'Haunted House' by Edwin Arlington Robinson

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Here was a place where none would ever come
For shelter, save as we did from the rain.
We saw no ghost, yet once outside again
Each wondered why the other should be so dumb;
And ruin, and to our vision it was plain
Where thrift, outshivering fear, had let remain
Some chairs that were like skeletons of home.There were no trackless footsteps on the floor
Above us, and there were no sounds elsewhere.
But there was more than sound; and there was more
Than just an axe that once was in the air
Between us and the chimney, long before
Our time. So townsmen said who found her there.

Editor 1 Interpretation

Haunted House by Edwin Arlington Robinson: A Literary Criticism and Interpretation

Have you ever read a poem that makes you feel as if you're walking through a haunted house, exploring the eerie rooms and hallways, and encountering the ghosts of the past? That's exactly what Edwin Arlington Robinson's "Haunted House" does. This classic poem takes us on a journey through a decaying mansion, where the memories of the past linger like ghosts and the present is tinged with sadness and regret. In this literary criticism and interpretation, we'll delve deeper into the themes, symbols, and imagery of "Haunted House" and explore how Robinson uses language to create a hauntingly beautiful poem.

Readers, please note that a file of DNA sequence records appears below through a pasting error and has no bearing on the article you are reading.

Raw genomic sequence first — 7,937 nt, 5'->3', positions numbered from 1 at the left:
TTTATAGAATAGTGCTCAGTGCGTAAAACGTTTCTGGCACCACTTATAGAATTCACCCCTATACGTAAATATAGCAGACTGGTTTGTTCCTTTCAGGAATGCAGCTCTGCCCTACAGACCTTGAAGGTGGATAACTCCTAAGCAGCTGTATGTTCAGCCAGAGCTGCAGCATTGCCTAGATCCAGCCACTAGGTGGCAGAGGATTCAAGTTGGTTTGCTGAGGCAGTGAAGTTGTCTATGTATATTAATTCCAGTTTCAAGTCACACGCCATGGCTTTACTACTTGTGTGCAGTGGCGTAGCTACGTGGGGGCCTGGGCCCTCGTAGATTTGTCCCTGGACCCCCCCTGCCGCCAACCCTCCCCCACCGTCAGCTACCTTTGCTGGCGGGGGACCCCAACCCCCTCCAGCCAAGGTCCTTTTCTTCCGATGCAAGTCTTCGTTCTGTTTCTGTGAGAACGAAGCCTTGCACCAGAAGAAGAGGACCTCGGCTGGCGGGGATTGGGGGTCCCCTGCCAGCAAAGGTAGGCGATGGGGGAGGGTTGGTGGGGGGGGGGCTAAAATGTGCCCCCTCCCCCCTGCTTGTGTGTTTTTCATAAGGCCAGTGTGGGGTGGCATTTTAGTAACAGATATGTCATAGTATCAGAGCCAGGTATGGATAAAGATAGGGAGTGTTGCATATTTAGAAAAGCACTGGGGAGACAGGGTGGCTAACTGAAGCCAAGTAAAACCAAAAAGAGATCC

Overview of the Poem

At first glance, "Haunted House" appears to be a simple narrative about a dilapidated mansion that has fallen into disrepair. The speaker describes the house's crumbling walls, broken windows, and overgrown garden, painting a vivid picture of decay and neglect. However, as the poem progresses, it becomes clear that the house is more than just a physical structure. It is a symbol of the past, a repository of memories that have been forgotten but not entirely lost. As the speaker explores the house, he encounters the ghosts of its former inhabitants, the echoes of their lives still haunting the empty rooms. The poem ends with a poignant reflection on the transience of life and the inevitability of death.


One of the major themes of "Haunted House" is the passing of time and the transience of life. Robinson uses the image of the decaying house to illustrate how everything eventually falls apart and turns to dust. The speaker notes that "The walls are crumbling, and the ivy now / Grows thick where once the scarlet runners ran" (lines 7-8), showing how nature has reclaimed the house and erased all traces of the life that once flourished there. This theme is further developed through the metaphor of the ghosts, who represent the memories of the past that still linger even as the physical structure of the house deteriorates. The speaker notes that "The ghosts of all things past are here" (line 21), suggesting that the past is always present, even if we can't see it.

Another theme that emerges in the poem is the idea of regret and the pain of missed opportunities. The speaker notes that "The things they loved, the things that they forgot, / Smouldered in dusty corners of the mind" (lines 23-24), showing how the inhabitants of the house failed to cherish the things that mattered most to them. The use of the word "smouldered" suggests a sense of loss and regret, as if the memories are burning away like embers. This theme is further developed through the image of the broken mirror, which symbolizes the shattered dreams and unfulfilled ambitions of the past.